Immigration and Pride Month

June is Pride Month, which is a month used to celebrate and pay tribute to those were involved in the Stonewall Riots in 1969 in New York. A riot ensued after police raided a LGBTQ club and broke it apart. Over the years, it has been recognized formally by our presidents, and many celebrate with parades, parties, and waving their rainbow flags.

Although not all Americans may agree with all the ideals of the LGBTQ community, federal law does, at least in regards to marriage.  In 2013, in a seminal case, the U.S. Supreme Court held that same-sex marriage is constitutional, legalizing same-sex marriage throughout all the United States of America.  The case was a significant victory for the LGBTQ community and thousands of couples went to local government offices to register their marriages.  Consistent with this case, U.S. Citizenship and Immigration Services announced that they would review immigration visa petitions filed on behalf of a same-sex spouse in the same manner as those filed for an opposite-sex spouse.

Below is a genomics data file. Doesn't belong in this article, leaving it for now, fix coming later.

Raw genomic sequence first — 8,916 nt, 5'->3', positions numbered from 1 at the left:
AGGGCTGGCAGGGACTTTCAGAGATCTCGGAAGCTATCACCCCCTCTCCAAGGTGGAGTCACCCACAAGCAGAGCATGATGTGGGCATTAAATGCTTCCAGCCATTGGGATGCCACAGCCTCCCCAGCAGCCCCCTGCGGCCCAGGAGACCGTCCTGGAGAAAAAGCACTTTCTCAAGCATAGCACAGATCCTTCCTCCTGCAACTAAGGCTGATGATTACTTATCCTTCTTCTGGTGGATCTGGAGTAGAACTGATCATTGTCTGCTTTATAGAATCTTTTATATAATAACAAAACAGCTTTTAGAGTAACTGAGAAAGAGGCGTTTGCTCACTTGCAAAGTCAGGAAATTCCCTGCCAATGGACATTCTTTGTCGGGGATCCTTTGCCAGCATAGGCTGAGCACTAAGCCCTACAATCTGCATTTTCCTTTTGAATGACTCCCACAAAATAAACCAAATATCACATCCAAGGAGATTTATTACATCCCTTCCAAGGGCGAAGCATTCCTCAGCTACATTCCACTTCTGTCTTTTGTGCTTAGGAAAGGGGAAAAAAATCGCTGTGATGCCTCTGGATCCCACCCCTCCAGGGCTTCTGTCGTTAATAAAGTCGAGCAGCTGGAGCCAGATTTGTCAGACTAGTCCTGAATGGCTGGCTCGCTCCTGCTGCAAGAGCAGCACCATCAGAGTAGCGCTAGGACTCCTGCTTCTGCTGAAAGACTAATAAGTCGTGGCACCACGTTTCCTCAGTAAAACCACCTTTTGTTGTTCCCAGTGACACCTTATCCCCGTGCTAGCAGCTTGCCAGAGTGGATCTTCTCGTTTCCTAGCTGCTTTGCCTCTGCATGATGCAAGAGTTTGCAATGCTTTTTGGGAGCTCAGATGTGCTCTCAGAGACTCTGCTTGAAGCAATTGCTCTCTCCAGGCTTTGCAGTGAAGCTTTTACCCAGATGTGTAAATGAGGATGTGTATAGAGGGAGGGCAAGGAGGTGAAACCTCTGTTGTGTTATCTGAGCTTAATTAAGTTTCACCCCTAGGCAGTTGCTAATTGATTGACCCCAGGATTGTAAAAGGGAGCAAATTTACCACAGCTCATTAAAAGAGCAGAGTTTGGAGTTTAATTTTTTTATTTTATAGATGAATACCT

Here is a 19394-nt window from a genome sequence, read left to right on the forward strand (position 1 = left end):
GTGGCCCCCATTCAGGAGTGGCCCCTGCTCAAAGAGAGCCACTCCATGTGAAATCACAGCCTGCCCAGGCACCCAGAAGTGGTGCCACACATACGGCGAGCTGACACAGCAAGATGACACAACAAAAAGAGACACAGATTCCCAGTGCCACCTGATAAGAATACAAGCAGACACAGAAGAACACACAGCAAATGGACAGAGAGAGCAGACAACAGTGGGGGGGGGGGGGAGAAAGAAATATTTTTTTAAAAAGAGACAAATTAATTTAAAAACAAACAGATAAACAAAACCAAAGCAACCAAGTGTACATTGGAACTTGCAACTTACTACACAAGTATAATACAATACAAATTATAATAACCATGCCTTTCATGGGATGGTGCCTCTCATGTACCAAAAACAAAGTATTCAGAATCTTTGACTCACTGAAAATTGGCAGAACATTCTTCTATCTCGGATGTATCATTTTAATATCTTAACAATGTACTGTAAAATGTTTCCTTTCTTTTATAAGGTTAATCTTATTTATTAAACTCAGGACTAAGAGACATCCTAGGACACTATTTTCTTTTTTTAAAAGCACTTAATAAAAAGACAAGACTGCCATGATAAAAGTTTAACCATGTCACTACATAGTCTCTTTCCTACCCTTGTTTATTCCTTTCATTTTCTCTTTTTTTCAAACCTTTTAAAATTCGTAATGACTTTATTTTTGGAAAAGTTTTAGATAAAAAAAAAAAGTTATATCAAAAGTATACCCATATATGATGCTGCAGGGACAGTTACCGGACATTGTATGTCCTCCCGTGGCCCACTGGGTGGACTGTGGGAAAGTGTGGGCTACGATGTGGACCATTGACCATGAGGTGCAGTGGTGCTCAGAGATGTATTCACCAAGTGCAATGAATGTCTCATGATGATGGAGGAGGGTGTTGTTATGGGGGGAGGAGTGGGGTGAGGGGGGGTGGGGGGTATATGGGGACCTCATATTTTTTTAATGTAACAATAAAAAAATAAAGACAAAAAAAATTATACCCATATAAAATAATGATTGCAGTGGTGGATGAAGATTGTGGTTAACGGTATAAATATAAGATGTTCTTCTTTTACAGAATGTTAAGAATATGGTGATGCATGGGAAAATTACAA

From an immigration perspective, the legalization of same-sex marriage made a large impact for the LGBTQ community.  Now, many undocumented individuals with same-sex partners could now pursue lawful status in the U.S.  Of course, each individual would need to adhere to all the applicable immigration laws, but the fact that the applicant is in a same-sex marriage would not affect the application. 

There are numerous ways that having a same-sex partner can help your immigration case.  First, if your partner is a U.S. citizen or Lawful Permanent Resident, they can now file a petition for you to immigrate to the U.S. regardless of what state you marry.  Further, a same-sex partner is considered a “qualifying relative” for numerous different purposes.  For example, certain individuals may be considered inadmissible to the U.S. and need a waiver of inadmissibility.  Essentially, for immigration purposes, a same-sex marriage is recognized as any other type of marriage. Once the courts recognized this, USCIS followed suit, and is a large victory not only for the LGBTQ community socially and culturally, but potentially for those that are undocumented within the community. So work with a knowledgeable attorney to keep apprised of the newest updates, and to see if you qualify for a visa or lawful status.

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